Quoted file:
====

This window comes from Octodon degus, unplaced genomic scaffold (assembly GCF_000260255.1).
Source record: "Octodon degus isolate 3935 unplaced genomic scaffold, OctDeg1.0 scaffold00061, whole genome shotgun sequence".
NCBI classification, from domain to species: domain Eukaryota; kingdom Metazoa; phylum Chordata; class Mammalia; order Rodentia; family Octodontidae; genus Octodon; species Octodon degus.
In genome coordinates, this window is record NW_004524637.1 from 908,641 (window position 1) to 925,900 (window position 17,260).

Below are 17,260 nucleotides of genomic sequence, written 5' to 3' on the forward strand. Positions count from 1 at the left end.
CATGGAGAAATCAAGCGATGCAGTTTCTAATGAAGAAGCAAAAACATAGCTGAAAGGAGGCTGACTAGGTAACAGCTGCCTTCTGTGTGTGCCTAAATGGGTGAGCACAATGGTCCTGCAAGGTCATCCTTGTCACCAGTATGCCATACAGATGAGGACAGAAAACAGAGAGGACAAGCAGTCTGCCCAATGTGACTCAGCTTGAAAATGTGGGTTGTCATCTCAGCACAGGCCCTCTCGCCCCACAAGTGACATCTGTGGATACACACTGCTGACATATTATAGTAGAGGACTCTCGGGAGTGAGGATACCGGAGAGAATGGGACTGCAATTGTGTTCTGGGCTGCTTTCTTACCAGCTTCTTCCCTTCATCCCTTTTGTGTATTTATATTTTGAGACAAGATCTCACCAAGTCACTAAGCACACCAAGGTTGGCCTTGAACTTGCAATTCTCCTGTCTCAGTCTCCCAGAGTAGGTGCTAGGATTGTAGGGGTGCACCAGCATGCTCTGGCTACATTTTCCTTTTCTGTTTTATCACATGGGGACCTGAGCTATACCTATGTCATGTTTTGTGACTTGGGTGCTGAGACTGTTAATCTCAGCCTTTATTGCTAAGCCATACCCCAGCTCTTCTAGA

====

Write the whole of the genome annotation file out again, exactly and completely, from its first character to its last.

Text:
This window comes from Octodon degus, unplaced genomic scaffold (assembly GCF_000260255.1).
Source record: "Octodon degus isolate 3935 unplaced genomic scaffold, OctDeg1.0 scaffold00061, whole genome shotgun sequence".
NCBI classification, from domain to species: domain Eukaryota; kingdom Metazoa; phylum Chordata; class Mammalia; order Rodentia; family Octodontidae; genus Octodon; species Octodon degus.
In genome coordinates, this window is record NW_004524637.1 from 908,641 (window position 1) to 925,900 (window position 17,260).

Below are 17,260 nucleotides of genomic sequence, written 5' to 3' on the forward strand. Positions count from 1 at the left end.
CATGGAGAAATCAAGCGATGCAGTTTCTAATGAAGAAGCAAAAACATAGCTGAAAGGAGGCTGACTAGGTAACAGCTGCCTTCTGTGTGTGCCTAAATGGGTGAGCACAATGGTCCTGCAAGGTCATCCTTGTCACCAGTATGCCATACAGATGAGGACAGAAAACAGAGAGGACAAGCAGTCTGCCCAATGTGACTCAGCTTGAAAATGTGGGTTGTCATCTCAGCACAGGCCCTCTCGCCCCACAAGTGACATCTGTGGATACACACTGCTGACATATTATAGTAGAGGACTCTCGGGAGTGAGGATACCGGAGAGAATGGGACTGCAATTGTGTTCTGGGCTGCTTTCTTACCAGCTTCTTCCCTTCATCCCTTTTGTGTATTTATATTTTGAGACAAGATCTCACCAAGTCACTAAGCACACCAAGGTTGGCCTTGAACTTGCAATTCTCCTGTCTCAGTCTCCCAGAGTAGGTGCTAGGATTGTAGGGGTGCACCAGCATGCTCTGGCTACATTTTCCTTTTCTGTTTTATCACATGGGGACCTGAGCTATACCTATGTCATGTTTTGTGACTTGGGTGCTGAGACTGTTAATCTCAGCCTTTATTGCTAAGCCATACCCCAGCTCTTCTAGA